APPROACH AND RESULTS - We applied deep RNA sequencing (>500 million filtered reads per sample) to blood and adipose during low-dose experimental endotoxemia (lipopolysaccharide) in a healthy human, with targeted replication in separate individuals undergoing endotoxemia (n=6), to identify inflammatory lincRNAs. A subset of these lincRNAs was examined for expression in adipocytes and monocytes, modulation in adipose of obese humans, and overlap with genome-wide association study signals for inflammatory and cardiometabolic traits. Of a stringent set of 4284 lincRNAs, ≈11% to 22% were expressed with 201 and 56 lincRNAs modulated by lipopolysaccharide in blood or adipose, respectively. Tissue-specific expression of a subset of 6 lipopolysaccharide-lincRNAs was replicated with lipopolysaccharide modulation confirmed for all 3 expressed in blood and 2 of 4 expressed in adipose. The broader generalizability of findings in blood of subject A was confirmed by RNA sequencing in 7 additional subjects. We confirmed adipocytes and monocytes as potential cell-sources of selective lipopolysaccharide-regulated lincRNAs, and 2 of these, linc-DMRT2 (P=0.002) and linc-TP53I13 (P=0.01), were suppressed in adipose of obese humans. Finally, we provide examples of lipopolysaccharide-modulated lincRNAs that overlap single nucleotide polymorphisms that are associated with cardiometabolic traits.
CONCLUSIONS - Our findings provide novel insights into tissue-level, inflammatory transcriptome regulation in cardiometabolic diseases. These are complementary to more usual approaches limited to interrogation of DNA variations.
SCOPE - Fish oil-derived n-3 PUFA may improve cardiometabolic health through modulation of innate immunity. However, findings in clinical studies are conflicting. We hypothesized that n-3 PUFA supplementation would dose-dependently reduce the systemic inflammatory response to experimental endotoxemia in healthy humans.
METHODS AND RESULTS - The Fenofibrate and omega-3 Fatty Acid Modulation of Endotoxemia (FFAME) study was an 8-wk randomized double-blind trial of placebo or n-3 PUFA supplementation (Lovaza 465 mg eicosapentaenoic acid (EPA) + 375 mg docosahexaenoic acid (DHA)) at "low" (1/day, 900 mg) or "high" (4/day, 3600 mg) dose in healthy individuals (N = 60; age 18-45; BMI 18-30; 43% female; 65% European-, 20% African-, 15% Asian-ancestry) before a low-dose endotoxin challenge (LPS 0.6 ng/kg intravenous bolus). The endotoxemia-induced temperature increase was significantly reduced with high-dose (p = 0.03) but not low-dose EPA + DHA compared to placebo. Although there was no statistically significant impact of EPA + DHA on individual inflammatory responses (tumor necrosis factor-α (TNF-α), IL-6, monocyte chemotactic protein (MCP-1), IL-1 receptor agonist (IL-1RA), IL-10, C-reactive protein (CRP), serum amyloid A (SAA)), there was a pattern of lower responses across all biomarkers with high-dose (nine of nine observed), but not low-dose EPA + DHA.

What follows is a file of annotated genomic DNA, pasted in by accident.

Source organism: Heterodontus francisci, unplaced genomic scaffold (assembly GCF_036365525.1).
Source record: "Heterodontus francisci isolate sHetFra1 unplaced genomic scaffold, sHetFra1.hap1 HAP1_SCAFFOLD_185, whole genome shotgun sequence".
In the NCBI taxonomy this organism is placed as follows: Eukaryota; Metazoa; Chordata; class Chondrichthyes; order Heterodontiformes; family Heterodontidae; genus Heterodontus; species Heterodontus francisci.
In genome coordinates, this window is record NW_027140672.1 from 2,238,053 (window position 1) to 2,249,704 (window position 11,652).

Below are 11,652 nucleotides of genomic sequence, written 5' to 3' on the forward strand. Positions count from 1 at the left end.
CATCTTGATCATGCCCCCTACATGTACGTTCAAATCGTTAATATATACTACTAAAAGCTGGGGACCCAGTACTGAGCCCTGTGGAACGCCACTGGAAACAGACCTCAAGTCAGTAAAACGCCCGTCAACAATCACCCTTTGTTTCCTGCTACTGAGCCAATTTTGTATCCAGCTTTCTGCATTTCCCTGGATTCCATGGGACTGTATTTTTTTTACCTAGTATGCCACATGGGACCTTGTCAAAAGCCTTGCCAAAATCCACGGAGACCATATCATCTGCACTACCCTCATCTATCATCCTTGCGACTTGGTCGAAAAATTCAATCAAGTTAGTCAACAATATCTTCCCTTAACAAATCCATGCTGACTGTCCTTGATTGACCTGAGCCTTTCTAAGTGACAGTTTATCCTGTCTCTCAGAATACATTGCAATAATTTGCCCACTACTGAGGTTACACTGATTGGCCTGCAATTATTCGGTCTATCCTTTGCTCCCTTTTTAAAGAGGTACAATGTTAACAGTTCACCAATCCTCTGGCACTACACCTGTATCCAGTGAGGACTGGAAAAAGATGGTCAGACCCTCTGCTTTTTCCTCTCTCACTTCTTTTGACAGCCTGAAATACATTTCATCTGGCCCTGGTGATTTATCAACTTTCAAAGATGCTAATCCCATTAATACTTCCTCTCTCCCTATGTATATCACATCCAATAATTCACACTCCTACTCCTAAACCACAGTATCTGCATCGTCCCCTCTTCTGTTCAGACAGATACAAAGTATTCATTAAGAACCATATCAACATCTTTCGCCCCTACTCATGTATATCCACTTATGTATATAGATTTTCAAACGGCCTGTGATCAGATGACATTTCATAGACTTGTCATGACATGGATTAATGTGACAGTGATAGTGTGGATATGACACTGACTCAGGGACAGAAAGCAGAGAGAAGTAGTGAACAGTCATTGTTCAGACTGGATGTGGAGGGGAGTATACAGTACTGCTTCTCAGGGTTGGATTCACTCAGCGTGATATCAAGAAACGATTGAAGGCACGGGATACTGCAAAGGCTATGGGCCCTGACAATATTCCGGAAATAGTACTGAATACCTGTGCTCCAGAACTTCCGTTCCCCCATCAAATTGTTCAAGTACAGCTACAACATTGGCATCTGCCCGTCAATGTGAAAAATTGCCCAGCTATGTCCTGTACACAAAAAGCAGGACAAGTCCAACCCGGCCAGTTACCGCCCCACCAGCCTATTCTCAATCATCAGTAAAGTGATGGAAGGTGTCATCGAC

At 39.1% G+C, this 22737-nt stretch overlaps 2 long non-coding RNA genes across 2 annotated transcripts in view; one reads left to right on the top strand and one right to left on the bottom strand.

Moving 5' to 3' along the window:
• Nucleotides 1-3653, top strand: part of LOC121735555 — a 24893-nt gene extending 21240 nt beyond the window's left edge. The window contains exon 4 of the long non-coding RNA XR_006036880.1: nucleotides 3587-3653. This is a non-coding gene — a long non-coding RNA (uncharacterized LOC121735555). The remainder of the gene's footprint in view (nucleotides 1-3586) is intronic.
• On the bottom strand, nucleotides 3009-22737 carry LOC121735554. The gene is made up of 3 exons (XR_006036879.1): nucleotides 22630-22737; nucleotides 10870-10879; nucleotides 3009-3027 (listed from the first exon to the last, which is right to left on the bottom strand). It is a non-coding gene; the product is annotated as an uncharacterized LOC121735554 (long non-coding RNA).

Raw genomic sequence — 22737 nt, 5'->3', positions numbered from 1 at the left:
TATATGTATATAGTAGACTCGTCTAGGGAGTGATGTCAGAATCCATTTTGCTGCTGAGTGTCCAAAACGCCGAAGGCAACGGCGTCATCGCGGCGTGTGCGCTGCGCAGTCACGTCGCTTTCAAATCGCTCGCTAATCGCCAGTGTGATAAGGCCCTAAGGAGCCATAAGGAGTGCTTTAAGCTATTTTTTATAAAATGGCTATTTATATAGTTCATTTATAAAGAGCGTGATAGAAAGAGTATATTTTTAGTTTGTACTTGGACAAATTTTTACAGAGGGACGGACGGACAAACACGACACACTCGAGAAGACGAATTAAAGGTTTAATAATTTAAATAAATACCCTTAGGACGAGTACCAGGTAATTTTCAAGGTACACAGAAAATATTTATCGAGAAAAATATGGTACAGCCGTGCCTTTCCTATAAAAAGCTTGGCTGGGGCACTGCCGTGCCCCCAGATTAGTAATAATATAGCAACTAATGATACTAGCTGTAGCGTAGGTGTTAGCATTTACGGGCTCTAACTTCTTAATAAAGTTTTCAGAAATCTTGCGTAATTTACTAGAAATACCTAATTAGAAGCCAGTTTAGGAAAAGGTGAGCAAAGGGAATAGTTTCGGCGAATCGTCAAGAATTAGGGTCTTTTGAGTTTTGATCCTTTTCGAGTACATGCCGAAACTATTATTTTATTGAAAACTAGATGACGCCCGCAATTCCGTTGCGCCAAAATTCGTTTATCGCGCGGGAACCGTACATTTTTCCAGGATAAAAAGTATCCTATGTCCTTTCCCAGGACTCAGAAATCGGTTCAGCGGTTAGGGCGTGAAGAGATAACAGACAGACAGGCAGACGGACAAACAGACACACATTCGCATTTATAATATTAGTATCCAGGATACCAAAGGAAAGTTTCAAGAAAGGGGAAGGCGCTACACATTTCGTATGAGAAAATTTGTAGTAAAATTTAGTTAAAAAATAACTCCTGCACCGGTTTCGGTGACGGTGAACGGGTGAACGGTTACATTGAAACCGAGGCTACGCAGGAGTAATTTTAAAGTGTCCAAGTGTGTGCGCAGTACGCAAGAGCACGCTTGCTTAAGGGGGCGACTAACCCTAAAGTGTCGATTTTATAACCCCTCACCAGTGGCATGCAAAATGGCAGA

CONCLUSION - EPA + DHA at 3600 mg/day, but not 900 mg/day, reduced fever and had a pattern of attenuated LPS induction of plasma inflammatory markers during endotoxemia. Clinically and nutritionally relevant long-chain n-3 PUFA regimens may have specific, dose-dependent, anti-inflammatory actions.
© 2013 WILEY-VCH Verlag GmbH & Co. KGaA, Weinheim.
PURPOSE - Septic acute kidney injury (AKI) shows an unacceptably high mortality rate. Detection of sepsis is important for the clinical management of AKI patients. This study was undertaken to evaluate 2 biomarkers of neutrophil gelatinase-associated lipocalin (NGAL) and endotoxin activity (EA) assay and their combination for detecting sepsis in AKI.
MATERIALS AND METHODS - Adult intensive care unit patients consisting of 40 non-AKI, 65 AKI without sepsis, 10 non-AKI with sepsis, and 24 septic AKI were examined in a cross-sectional manner. Plasma NGAL and EA values in whole blood were measured at recruitment. We evaluated whether combining 2 different biomarkers would improve the performance of each biomarker using receiver operating characteristic analysis.
RESULTS - Plasma NGAL was significantly higher in septic AKI patients than in the other AKI patients and non-AKI patients, whereas EA values were higher in septic patients than nonseptic patients irrespective of AKI complication. Combination of plasma NGAL and EA value increased the area under the curve of the receiver operating characteristic curve and showed better performance compared with a clinical model consisting of clinically available variables.
CONCLUSION - Combinations of plasma NGAL and EA, which are operating via different pathological pathways, significantly improved their detection performance in complicated conditions of septic AKI.
Copyright © 2013 Elsevier Inc. All rights reserved.
BACKGROUND - Race- and gender-variation in innate immunity may contribute to demographic differences in inflammatory and cardiometabolic disease; yet their influence on dynamic responses during inflammatory stress is poorly understood. Our objective was to examine race and gender influence on the response to experimental endotoxemia.
METHODS - The Genetics of Evoked Responses to Niacin and Endotoxemia (GENE) study was designed to investigate regulation of inflammatory and metabolic responses during low-grade endotoxemia (LPS 1 ng/kg intravenously) in healthy individuals (median age 24, IQR=7) of European (EA; n=193, 47% female) and African ancestry (AA; n=101, 59% female).